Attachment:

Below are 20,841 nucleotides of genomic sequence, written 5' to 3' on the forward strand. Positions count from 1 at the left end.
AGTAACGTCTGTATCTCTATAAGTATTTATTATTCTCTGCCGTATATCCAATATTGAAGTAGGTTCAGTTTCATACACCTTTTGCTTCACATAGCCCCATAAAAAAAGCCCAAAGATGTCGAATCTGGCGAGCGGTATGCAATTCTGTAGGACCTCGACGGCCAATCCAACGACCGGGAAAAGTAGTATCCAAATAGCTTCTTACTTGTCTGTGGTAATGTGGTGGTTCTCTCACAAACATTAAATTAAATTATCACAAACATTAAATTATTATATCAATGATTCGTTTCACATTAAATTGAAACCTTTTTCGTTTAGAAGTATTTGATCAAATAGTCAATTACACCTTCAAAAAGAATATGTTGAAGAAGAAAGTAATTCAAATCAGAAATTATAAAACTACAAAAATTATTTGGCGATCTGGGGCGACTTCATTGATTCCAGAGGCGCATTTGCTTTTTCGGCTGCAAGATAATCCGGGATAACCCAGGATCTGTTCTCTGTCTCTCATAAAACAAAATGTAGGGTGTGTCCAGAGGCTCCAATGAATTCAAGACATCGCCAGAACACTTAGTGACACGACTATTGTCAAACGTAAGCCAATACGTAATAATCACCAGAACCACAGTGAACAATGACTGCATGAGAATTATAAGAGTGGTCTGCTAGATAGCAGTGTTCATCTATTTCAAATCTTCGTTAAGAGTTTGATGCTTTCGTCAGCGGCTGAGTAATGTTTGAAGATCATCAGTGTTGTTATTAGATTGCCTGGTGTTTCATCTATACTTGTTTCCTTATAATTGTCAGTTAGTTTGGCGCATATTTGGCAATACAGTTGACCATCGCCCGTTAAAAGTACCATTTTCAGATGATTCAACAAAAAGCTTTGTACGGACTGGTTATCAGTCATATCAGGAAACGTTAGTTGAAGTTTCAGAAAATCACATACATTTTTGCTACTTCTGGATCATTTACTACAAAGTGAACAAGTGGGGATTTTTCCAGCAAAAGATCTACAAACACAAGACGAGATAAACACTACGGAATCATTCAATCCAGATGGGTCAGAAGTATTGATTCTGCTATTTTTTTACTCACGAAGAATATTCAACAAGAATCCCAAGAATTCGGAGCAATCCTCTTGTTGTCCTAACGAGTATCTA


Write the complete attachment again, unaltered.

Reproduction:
Below are 20,841 nucleotides of genomic sequence, written 5' to 3' on the forward strand. Positions count from 1 at the left end.
AGTAACGTCTGTATCTCTATAAGTATTTATTATTCTCTGCCGTATATCCAATATTGAAGTAGGTTCAGTTTCATACACCTTTTGCTTCACATAGCCCCATAAAAAAAGCCCAAAGATGTCGAATCTGGCGAGCGGTATGCAATTCTGTAGGACCTCGACGGCCAATCCAACGACCGGGAAAAGTAGTATCCAAATAGCTTCTTACTTGTCTGTGGTAATGTGGTGGTTCTCTCACAAACATTAAATTAAATTATCACAAACATTAAATTATTATATCAATGATTCGTTTCACATTAAATTGAAACCTTTTTCGTTTAGAAGTATTTGATCAAATAGTCAATTACACCTTCAAAAAGAATATGTTGAAGAAGAAAGTAATTCAAATCAGAAATTATAAAACTACAAAAATTATTTGGCGATCTGGGGCGACTTCATTGATTCCAGAGGCGCATTTGCTTTTTCGGCTGCAAGATAATCCGGGATAACCCAGGATCTGTTCTCTGTCTCTCATAAAACAAAATGTAGGGTGTGTCCAGAGGCTCCAATGAATTCAAGACATCGCCAGAACACTTAGTGACACGACTATTGTCAAACGTAAGCCAATACGTAATAATCACCAGAACCACAGTGAACAATGACTGCATGAGAATTATAAGAGTGGTCTGCTAGATAGCAGTGTTCATCTATTTCAAATCTTCGTTAAGAGTTTGATGCTTTCGTCAGCGGCTGAGTAATGTTTGAAGATCATCAGTGTTGTTATTAGATTGCCTGGTGTTTCATCTATACTTGTTTCCTTATAATTGTCAGTTAGTTTGGCGCATATTTGGCAATACAGTTGACCATCGCCCGTTAAAAGTACCATTTTCAGATGATTCAACAAAAAGCTTTGTACGGACTGGTTATCAGTCATATCAGGAAACGTTAGTTGAAGTTTCAGAAAATCACATACATTTTTGCTACTTCTGGATCATTTACTACAAAGTGAACAAGTGGGGATTTTTCCAGCAAAAGATCTACAAACACAAGACGAGATAAACACTACGGAATCATTCAATCCAGATGGGTCAGAAGTATTGATTCTGCTATTTTTTTACTCACGAAGAATATTCAACAAGAATCCCAAGAATTCGGAGCAATCCTCTTGTTGTCCTAACGAGTATCTA